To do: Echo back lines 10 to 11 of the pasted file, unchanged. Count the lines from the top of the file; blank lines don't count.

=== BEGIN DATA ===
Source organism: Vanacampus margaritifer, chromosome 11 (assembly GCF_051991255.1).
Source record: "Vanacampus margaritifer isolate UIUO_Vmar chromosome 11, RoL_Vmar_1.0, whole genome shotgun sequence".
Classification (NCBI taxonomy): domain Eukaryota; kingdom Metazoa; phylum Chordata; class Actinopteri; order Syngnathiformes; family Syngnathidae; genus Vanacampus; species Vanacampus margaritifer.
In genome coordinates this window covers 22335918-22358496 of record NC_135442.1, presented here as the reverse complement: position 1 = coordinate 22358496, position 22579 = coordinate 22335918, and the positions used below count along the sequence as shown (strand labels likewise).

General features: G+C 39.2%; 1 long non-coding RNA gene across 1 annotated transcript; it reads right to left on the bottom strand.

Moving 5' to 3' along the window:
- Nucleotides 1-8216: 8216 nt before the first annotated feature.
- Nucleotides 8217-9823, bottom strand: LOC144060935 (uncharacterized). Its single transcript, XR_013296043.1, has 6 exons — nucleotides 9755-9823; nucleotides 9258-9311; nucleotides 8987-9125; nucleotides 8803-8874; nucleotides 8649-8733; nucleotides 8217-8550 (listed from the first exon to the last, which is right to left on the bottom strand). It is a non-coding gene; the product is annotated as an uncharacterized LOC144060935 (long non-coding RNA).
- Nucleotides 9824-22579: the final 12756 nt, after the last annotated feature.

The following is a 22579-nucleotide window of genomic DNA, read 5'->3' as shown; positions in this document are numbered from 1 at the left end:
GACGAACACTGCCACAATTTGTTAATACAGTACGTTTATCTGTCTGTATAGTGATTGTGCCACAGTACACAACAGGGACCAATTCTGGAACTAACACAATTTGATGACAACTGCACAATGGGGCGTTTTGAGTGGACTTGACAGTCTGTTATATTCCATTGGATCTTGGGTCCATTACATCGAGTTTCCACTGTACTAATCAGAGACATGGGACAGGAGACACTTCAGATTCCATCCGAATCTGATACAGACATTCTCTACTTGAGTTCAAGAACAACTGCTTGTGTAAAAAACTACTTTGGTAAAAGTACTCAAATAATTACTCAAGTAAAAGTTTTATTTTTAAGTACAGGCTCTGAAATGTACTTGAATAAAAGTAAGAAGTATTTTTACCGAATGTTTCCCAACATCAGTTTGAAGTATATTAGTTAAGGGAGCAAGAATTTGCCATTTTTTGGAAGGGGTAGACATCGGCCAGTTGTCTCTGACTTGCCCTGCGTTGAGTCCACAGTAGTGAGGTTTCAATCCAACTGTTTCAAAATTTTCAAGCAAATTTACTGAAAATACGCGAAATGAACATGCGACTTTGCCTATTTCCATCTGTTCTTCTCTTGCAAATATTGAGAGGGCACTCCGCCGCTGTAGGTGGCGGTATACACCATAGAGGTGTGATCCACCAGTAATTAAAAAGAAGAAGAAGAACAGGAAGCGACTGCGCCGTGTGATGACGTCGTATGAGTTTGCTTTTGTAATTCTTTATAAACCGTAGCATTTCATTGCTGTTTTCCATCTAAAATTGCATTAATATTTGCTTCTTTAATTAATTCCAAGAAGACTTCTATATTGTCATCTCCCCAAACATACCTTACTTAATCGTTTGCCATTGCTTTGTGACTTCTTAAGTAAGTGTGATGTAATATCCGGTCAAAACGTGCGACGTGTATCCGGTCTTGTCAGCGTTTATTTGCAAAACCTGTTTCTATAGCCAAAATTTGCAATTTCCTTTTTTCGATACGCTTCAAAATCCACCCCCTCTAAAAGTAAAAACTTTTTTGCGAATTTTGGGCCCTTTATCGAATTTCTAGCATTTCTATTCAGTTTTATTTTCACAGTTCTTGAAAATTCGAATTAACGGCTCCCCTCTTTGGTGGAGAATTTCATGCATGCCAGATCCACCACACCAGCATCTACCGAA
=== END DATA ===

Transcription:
The following is a 22579-nucleotide window of genomic DNA, read 5'->3' as shown; positions in this document are numbered from 1 at the left end:
GACGAACACTGCCACAATTTGTTAATACAGTACGTTTATCTGTCTGTATAGTGATTGTGCCACAGTACACAACAGGGACCAATTCTGGAACTAACACAATTTGATGACAACTGCACAATGGGGCGTTTTGAGTGGACTTGACAGTCTGTTATATTCCATTGGATCTTGGGTCCATTACATCGAGTTTCCACTGTACTAATCAGAGACATGGGACAGGAGACACTTCAGATTCCATCCGAATCTGATACAGACATTCTCTACTTGAGTTCAAGAACAACTGCTTGTGTAAAAAACTACTTTGGTAAAAGTACTCAAATAATTACTCAAGTAAAAGTTTTATTTTTAAGTACAGGCTCTGAAATGTACTTGAATAAAAGTAAGAAGTATTTTTACCGAATGTTTCCCAACATCAGTTTGAAGTATATTAGTTAAGGGAGCAAGAATTTGCCATTTTTTGGAAGGGGTAGACATCGGCCAGTTGTCTCTGACTTGCCCTGCGTTGAGTCCACAGTAGTGAGGTTTCAATCCAACTGTTTCAAAATTTTCAAGCAAATTTACTGAAAATACGCGAAATGAACATGCGACTTTGCCTATTTCCATCTGTTCTTCTCTTGCAAATATTGAGAGGGCACTCCGCCGCTGTAGGTGGCGGTATACACCATAGAGGTGTGATCCACCAGTAATTAAAAAGAAGAAGAAGAACAGGAAGCGACTGCGCCGTGTGATGACGTCGTATGAGTTTGCTTTTGTAATTCTTTATAAACCGTAGCATTTCATTGCTGTTTTCCATCTAAAATTGCATTAATATTTGCTTCTTTAATTAATTCCAAGAAGACTTCTATATTGTCATCTCCCCAAACATACCTTACTTAATCGTTTGCCATTGCTTTGTGACTTCTTAAGTAAGTGTGATGTAATATCCGGTCAAAACGTGCGACGTGTATCCGGTCTTGTCAGCGTTTATTTGCAAAACCTGTTTCTATAGCCAAAATTTGCAATTTCCTTTTTTCGATACGCTTCAAAATCCACCCCCTCTAAAAGTAAAAACTTTTTTGCGAATTTTGGGCCCTTTATCGAATTTCTAGCATTTCTATTCAGTTTTATTTTCACAGTTCTTGAAAATTCGAATTAACGGCTCCCCTCTTTGGTGGAGAATTTCATGCATGCCAGATCCACCACACCAGCATCTACCGAA